By Sharyn L. Decker
Lewis County Sirens news reporter
CHEHALIS – Who knew Lewis County was home to so many hoping to launch marijuana operations in a building they don’t own or lease?
Numerous entities have applied for licenses to grow and process cannabis, all at a soon-to-be vacant warehouse in the Chehalis Industrial Park.
It’s the old Circuit CIty building, a nearly 173,000-square-foot facility at 208 Maurin Road.
“I don’t believe the board’s aware of it,” Port of Chehalis interim commissioner Dave Muller said last week.
The Port’s board of commissioners probably wouldn’t take a position on such such an endeavor, but they focus mainly on dealing with those who want to purchase property – not rent – in the area anyhow, Muller said.
The warehouse in question is owned by CC Properties LLC, doing business as Chehalis LLC based in Des Moines, Iowa.
It’s a big investment group, according to the real estate agent who for years has been trying to sell it, and has managed its leasing in the meantime.
Vanessa Herzog, of Kidder-Mathews, said it’s news to her that there are more than 16 applicants who have told the Washington State Liquor Control Board they are based at 208 Maurin Road.
“It makes me really angry, whoever it is that submitted that,” Herzog said.
Herzog said she wasn’t entirely surprised however, it’s happened to her at least once already elsewhere, when she learned someone claimed they were opening a marijuana business in a location she managed in Lacey.
Locally, applicants with names such as Emerald Joy and Evergreen Trees are among the thousands attempting to get approved to cultivate, process and sell recreational marijuana in Washington following the passage of last year’s Initiative 502.
A 30-day window for applying closed last month and the WSLCB says it’s expects to begin issuing licenses in the next month or so.
WSLCB spokesperson Mikhail Carpenter says they are aware of the practice, that some folks have submitted addresses for buildings they don’t actually have control over.
“The licensing process is going to sort a lot of that out,” he said yesterday.
Investigators will conduct site visits and contact landlords for verifications before any are approved, according to Carpenter.
Carpenter said he suspects some are people who are scrambling, afraid they would be left out of the process.
The former Circuit CIty warehouse remains for sale, now listed at $6.25 million, according to Herzog. Cardinal Glass’s lease is expiring soon, she said.
Nobody has approached her to buy or lease it for a marijuana operation, she said last week.
“I was happy nobody had called me, because I didn’t want to deal with it,” Herzog said.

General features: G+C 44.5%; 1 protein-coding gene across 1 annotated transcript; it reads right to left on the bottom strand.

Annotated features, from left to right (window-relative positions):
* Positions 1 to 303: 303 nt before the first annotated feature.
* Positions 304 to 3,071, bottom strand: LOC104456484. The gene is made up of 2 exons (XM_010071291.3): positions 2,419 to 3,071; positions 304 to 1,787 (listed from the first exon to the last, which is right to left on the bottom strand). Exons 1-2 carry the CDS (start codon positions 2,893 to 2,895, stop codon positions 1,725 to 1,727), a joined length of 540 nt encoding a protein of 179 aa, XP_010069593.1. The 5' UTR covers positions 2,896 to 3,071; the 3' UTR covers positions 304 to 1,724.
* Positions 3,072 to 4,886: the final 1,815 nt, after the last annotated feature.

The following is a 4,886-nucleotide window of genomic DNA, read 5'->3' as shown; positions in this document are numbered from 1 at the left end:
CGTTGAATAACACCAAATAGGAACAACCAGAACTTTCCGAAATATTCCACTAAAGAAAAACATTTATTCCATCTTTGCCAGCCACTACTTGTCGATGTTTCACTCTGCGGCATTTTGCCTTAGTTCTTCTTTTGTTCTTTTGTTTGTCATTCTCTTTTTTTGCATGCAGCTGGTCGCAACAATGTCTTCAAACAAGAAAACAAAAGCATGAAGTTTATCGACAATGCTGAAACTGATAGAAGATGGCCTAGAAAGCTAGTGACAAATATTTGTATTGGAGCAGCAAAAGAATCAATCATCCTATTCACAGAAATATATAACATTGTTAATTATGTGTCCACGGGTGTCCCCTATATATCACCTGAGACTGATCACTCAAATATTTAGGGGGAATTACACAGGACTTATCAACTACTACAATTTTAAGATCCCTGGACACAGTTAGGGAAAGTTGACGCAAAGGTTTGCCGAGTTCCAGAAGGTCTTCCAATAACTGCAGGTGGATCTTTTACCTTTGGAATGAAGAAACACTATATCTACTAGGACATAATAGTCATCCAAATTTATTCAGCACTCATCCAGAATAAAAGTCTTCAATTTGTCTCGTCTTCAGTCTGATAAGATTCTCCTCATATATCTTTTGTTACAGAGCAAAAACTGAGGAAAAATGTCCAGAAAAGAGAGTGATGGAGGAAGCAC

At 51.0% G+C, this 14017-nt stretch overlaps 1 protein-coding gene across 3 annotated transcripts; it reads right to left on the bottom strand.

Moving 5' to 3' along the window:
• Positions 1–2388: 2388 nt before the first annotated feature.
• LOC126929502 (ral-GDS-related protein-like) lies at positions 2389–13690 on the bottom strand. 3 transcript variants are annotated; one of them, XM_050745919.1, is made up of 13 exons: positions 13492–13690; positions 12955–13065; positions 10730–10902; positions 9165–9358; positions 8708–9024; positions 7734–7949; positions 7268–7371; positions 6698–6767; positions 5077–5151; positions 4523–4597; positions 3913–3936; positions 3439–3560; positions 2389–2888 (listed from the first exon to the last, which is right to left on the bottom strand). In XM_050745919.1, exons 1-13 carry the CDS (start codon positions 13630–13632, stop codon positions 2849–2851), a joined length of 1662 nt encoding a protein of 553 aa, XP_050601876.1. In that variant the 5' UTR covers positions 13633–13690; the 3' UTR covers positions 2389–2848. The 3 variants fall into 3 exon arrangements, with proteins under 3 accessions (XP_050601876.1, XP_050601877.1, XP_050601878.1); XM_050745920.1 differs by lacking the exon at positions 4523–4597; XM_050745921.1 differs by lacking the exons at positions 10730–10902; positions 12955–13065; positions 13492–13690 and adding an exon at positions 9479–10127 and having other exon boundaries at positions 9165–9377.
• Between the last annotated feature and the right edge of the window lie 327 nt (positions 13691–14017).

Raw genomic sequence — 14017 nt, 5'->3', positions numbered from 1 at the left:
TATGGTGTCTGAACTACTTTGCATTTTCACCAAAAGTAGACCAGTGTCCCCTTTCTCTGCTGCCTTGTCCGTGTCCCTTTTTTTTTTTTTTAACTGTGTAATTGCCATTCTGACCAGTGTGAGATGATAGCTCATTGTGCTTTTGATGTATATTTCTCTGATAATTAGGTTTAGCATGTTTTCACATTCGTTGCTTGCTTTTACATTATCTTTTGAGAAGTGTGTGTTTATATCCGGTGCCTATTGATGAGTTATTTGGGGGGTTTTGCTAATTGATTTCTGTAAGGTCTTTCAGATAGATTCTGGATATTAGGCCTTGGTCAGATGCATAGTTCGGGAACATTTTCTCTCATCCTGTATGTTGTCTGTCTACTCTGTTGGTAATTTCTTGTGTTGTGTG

She said she’s put together leases already for marijuana businesses elsewhere, but she’s not that enthusiastic about doing it again, as it’s complicated.
Herzog couldn’t say with certainty that no one has been talking directly with the actual owners.
But it’s unlikely an owner such as a large investment group would be eager to get involved, she said, citing issues with banking and investment rules given that marijuana is still illegal under federal law.
Dick Larman, executive director of the Lewis County Economic Development Council, said they have been besieged by people wanting to know about buying, renting or leasing buildings in the county for marijuana businesses.
But they too are not anxious to help promote the coming new industry.
Their stance is in line with the county government’s position, if someone can get the federal authorities to approve, then they would, he said.
He wasn’t aware of anyone moving in to the former Circuit City warehouse or anywhere in the industrial park, he said.
“I don’t know that anyone closed a deal,” Larman said. “It’s a fairly high bar.”
The list of those seeking licenses from the state published by the WSLCB contains business names, and locations but no phone numbers or contact information for the applicants.
The Chehalis Industrial Park, south of Chehalis and just east of Interstate 5, is situated in an urban growth area.
The city and the county have an agreement about which of the two are responsible for issuing building permits – that would be Chehalis, according to Dennis Osborn, the city’s community development director
As for business licenses, Osborn said he believes that would be up to the county.
“It’s a great question,” Osborn said yesterday.
It’s an issue the city will be taking up with legal counsel, he said.
Both have moratoriums currently in place regarding the marijuana industry.
For background, read “Marijuana central could be Chehalis Industrial Park” from Tuesday December 24, 2013, here